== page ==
Constitutional Amendment On Ballot Could Change Power Dynamic in Annapolis
The first of two statewide ballot questions this year could create a significant shift in power in Annapolis by allowing the General Assembly to move money around within the governor’s proposed budget. The legislature debated the proposed amendment to the state constitution for more than two decades before sending it to voters this year.
Every January, the governor must submit a proposed budget to the General Assembly. Then the legislature’s budget committees get to work, holding hearings with each state agency.
Under current law, though, the legislature’s power to change the budget is limited. Only the governor can propose increasing the money allocated to specific programs or agencies. The legislature can only cut spending.
If the legislature wants to move money from one part of the budget to another — for example, take $10 million from the state Department of Transportation and spend it on education — lawmakers cut the money from the budget and authorize the governor to spend it only on the legislature’s intended use. Lawmakers refer to this as “fencing off” the funds.
However, the governor does not have to release the money. He can choose not to spend it.
House Appropriations Chairwoman Maggie McIntosh recalled an example from earlier in Gov. Larry Hogan’s tenure.
“The budget for school construction at one point was short and not what we expected,” McIntosh said. “We found ways to fund those priorities, which were the priorities of the House and the Senate, both Republicans and Democrats, by the way.”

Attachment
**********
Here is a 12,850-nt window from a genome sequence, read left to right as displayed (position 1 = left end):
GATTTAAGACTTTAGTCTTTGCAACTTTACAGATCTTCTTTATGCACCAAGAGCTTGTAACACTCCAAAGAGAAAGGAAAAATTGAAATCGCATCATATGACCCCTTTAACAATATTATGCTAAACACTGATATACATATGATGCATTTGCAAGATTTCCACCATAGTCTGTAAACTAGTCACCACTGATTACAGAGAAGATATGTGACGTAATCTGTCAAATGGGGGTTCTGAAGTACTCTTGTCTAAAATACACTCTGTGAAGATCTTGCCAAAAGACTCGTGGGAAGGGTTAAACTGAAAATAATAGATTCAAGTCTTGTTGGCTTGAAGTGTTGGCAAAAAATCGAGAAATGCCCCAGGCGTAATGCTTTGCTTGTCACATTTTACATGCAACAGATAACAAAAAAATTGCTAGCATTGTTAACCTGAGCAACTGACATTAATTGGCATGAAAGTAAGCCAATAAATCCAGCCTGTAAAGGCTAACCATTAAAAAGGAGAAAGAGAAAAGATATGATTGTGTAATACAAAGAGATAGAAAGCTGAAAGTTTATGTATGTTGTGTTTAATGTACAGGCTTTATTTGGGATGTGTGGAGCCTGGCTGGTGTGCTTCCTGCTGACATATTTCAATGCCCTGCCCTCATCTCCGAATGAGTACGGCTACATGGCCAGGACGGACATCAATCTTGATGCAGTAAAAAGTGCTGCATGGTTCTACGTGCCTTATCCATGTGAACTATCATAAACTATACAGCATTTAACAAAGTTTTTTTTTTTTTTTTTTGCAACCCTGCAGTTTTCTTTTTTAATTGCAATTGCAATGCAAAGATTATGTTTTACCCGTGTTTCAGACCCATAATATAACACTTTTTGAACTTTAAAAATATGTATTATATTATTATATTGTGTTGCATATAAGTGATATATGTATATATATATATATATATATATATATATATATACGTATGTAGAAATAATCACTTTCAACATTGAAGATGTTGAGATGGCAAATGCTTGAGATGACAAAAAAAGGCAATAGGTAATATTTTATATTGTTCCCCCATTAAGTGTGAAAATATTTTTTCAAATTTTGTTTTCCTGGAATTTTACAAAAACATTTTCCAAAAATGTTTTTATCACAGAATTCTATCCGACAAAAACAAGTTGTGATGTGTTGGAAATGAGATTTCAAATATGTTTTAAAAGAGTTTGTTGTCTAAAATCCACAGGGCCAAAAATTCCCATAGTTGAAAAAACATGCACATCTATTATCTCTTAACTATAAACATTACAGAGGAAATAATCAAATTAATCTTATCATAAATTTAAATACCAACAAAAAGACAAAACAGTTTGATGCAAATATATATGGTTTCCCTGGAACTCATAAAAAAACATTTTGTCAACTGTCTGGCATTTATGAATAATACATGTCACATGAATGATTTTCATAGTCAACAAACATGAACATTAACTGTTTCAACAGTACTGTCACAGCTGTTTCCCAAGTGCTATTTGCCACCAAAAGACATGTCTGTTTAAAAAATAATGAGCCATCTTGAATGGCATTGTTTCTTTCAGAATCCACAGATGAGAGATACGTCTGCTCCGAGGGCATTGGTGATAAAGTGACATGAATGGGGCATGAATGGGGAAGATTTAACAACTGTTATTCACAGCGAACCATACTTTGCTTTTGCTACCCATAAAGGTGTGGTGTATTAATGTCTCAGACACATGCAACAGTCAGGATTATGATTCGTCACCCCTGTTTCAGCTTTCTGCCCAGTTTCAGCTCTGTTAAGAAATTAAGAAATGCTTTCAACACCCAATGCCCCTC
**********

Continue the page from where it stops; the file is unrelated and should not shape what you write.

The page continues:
Hogan chose not to release the funds.
The constitutional amendment would allow the legislature to take money from one part of the budget and add it to another, so long as the total amount of money in the budget doesn’t exceed the governor’s proposed total.
The amendment would also give the governor a line-item veto for the operating budget, which he currently lacks.
Maryland is unique, said Ben Orr, executive director of the Maryland Center on Economic Policy, in that the other 49 state legislatures in the country have more budgeting power.
“In every other state, it's much more of a negotiation between the legislature and the executive,” Orr said. “I think legislators or advocates in every state prefer to have those conversations before the governor introduces their budget and get them in the original budget, but in other states if the governor doesn't include your priority as a legislator or as a, you know, a committee or whatever, then they have ways to do that that are denied to Maryland legislators.”
This dynamic stems from the early 20th century, when the state government didn’t have its current sophisticated budgeting process. In 1914, Maryland spent about $1.5 million more than it had.
Two years later, voters approved an amendment to the state constitution preventing the General Assembly from adding money to any executive branch programs.
More than a century later, the legislators backing this year’s proposed change say there are now protections in place to prevent a fiscal crisis like those in the past.
However, House Minority Leader Nic Kipke said the proposal is still bad policy.
“The legislature currently is forced to negotiate with the governor on these types of changes to the budget,” he said. “If this question passes, there is no requirement that they have to come to any kind of agreement anymore, and the legislature can just move money around.”
He said giving the governor a line-item veto does not balance the scales because Democrats have a long-held supermajority in the legislature, making it easy enough to override vetoes.
If voters approve the amendment, it will take effect in 2023, after Hogan and at least some current members of the General Assembly are no longer in office.